Prem Shankar Jha

India is split over Prime Minister Narendra Modis decision to abolish article 370 by a presidential order last week. The saffron fold is rejoicing: This government – their government—has had the guts to do what the Congress and its secularists could not. The Kashmir problem is  over. There will be a period of unrest, but when it is over, this canker, this anomaly from the past, will have been removed. The building of the modern Indian nation will be complete.

They could not be more wrong. Modi made a huge blunder in November 2016 when he demonetised nine-tenths of the country’s currency in circulation at one stroke, paralysing the Indian economy for months. This did lasting damage to farmers and the rural poor, from which they have not recovered. But he got away with it.

It may be the sense of absolute invulnerability that the recent election has given him that has led him into an even greater blunder now. But this time, he may not get away with it because his action is almost certain to set off repercussions, some of them outside the country, that he will not be able to control.

The first is the reaction of the already deeply alienated Kashmiri youth. Modi  correctly anticipated that abolishing article 370 would make them erupt in even greater paroxysms of anger, than did the death of Burhan Wani in 2016. To pre-empt this, he moved 75,000 additional troops of the Central armed police into the valley, abruptly cut off the Amarnath Yatra, closed all schools and colleges, shut down the internet, blocked mobile telephony and landlines, stopped the distribution of newspapers, and placed not only separatist leaders  under house arrest  but also, for the first time in Kashmir’s history, leaders of the mainstream parties who have never questioned Kashmir’s accession to India.

But what he and home minister Amit Shah seem not to care about is the monstrous sense of betrayal that has swept the rest of the Kashmiri people that 80 to 90 per cent of the population who have never wanted a complete separation from India, and to whom Azadi has always meant full political autonomy but without the severance of Kashmir’s connection  with the rest of India.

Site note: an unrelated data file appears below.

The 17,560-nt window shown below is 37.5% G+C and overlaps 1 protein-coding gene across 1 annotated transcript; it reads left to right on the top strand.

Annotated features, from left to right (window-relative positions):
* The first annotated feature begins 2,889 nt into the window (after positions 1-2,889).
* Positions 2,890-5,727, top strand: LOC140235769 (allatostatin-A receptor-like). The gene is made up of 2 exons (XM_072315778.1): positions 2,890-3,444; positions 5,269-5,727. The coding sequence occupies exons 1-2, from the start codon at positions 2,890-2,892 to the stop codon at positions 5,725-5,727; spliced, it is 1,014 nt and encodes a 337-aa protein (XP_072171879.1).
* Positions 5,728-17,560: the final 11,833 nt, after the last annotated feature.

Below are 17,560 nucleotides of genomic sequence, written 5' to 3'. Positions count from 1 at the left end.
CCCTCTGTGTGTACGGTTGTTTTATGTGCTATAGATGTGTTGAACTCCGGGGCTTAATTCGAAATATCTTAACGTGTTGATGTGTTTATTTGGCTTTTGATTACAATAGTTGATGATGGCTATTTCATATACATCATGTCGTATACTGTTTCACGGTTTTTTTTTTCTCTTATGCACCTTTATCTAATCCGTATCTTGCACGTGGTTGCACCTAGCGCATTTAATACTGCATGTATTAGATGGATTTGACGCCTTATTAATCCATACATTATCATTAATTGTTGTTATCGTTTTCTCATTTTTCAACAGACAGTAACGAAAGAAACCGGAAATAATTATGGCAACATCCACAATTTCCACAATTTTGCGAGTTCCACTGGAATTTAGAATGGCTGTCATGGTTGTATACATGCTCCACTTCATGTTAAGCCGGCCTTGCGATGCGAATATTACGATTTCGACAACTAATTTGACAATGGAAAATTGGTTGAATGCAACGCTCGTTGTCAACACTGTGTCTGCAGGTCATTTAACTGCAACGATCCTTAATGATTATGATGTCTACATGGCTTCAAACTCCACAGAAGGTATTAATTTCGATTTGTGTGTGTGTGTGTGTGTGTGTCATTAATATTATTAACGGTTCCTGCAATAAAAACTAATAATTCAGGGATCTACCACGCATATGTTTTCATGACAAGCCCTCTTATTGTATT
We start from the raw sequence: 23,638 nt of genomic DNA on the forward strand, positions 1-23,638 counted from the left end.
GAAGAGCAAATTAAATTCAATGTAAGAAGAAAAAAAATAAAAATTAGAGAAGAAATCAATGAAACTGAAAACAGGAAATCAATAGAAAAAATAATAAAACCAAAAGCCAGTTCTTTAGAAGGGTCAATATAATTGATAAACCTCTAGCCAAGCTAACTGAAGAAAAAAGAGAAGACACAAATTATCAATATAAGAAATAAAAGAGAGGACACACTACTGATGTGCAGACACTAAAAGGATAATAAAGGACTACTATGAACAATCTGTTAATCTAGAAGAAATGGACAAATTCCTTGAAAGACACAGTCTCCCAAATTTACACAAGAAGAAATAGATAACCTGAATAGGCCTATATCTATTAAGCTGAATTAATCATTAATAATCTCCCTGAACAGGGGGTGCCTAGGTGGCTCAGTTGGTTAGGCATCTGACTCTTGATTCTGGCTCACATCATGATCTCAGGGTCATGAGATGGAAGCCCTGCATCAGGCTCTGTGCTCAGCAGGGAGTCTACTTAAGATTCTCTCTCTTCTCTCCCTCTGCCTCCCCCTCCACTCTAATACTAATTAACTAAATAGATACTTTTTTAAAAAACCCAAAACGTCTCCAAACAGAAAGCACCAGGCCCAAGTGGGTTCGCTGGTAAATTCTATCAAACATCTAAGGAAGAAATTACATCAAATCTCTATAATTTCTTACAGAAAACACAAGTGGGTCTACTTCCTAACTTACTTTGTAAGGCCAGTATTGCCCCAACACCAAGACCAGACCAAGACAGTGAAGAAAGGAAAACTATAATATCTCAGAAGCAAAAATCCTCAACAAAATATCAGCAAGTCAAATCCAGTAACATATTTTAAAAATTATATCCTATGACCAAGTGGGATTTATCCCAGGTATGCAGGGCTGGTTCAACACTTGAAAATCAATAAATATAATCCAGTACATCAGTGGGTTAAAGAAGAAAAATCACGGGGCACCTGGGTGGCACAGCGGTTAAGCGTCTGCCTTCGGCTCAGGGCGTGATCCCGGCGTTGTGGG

This is the vast majority that the government has betrayed. It has done so because of blind adherence to an ideology that, like all others that the world has had to endure, shows no respect for history, and steamrolls facts that do not serve its purpose into the ground. This is the ideology of ‘Hindutva’.

The key fact that the Sangh parivar chooses to ignore is that Kashmiri Islam is entirely different from the Deobandi and Barelvi Islam practised by Sunnis in the rest of the subcontinent. Called Reshi Islam (after Rishi), it was brought to Kashmir by Sufis from Persia and Central Asia and spread in the valley by Brahmin disciples, the most famous of whom was Lalded, aka Laleshwari Devi, after whom schools, colleges and hospitals all over the valley are named today.

As a result, Kashmiri Islam is suffused with Hindu practices, so much so that in 1946, when the chief of the Kashmir Muslim conference,  Chaudhury Ghulam Abbas, wrote to Mohammed Ali Jinnah asking that  his party be inducted into the Muslim League, Jinnah declined because his secretary, Khursheed Ahmad  reported from Srinagar that “… these people follow a strange form of Islam…. that drives a coach and four through all the tenets that we consider most holy … I fear that it will take a long period of re-education for them to become true Muslims”.

History will confirm that Kashmir was the only princely state in which it was the people, through the National Conference, and not solely the Maharaja, who decided to accede to India.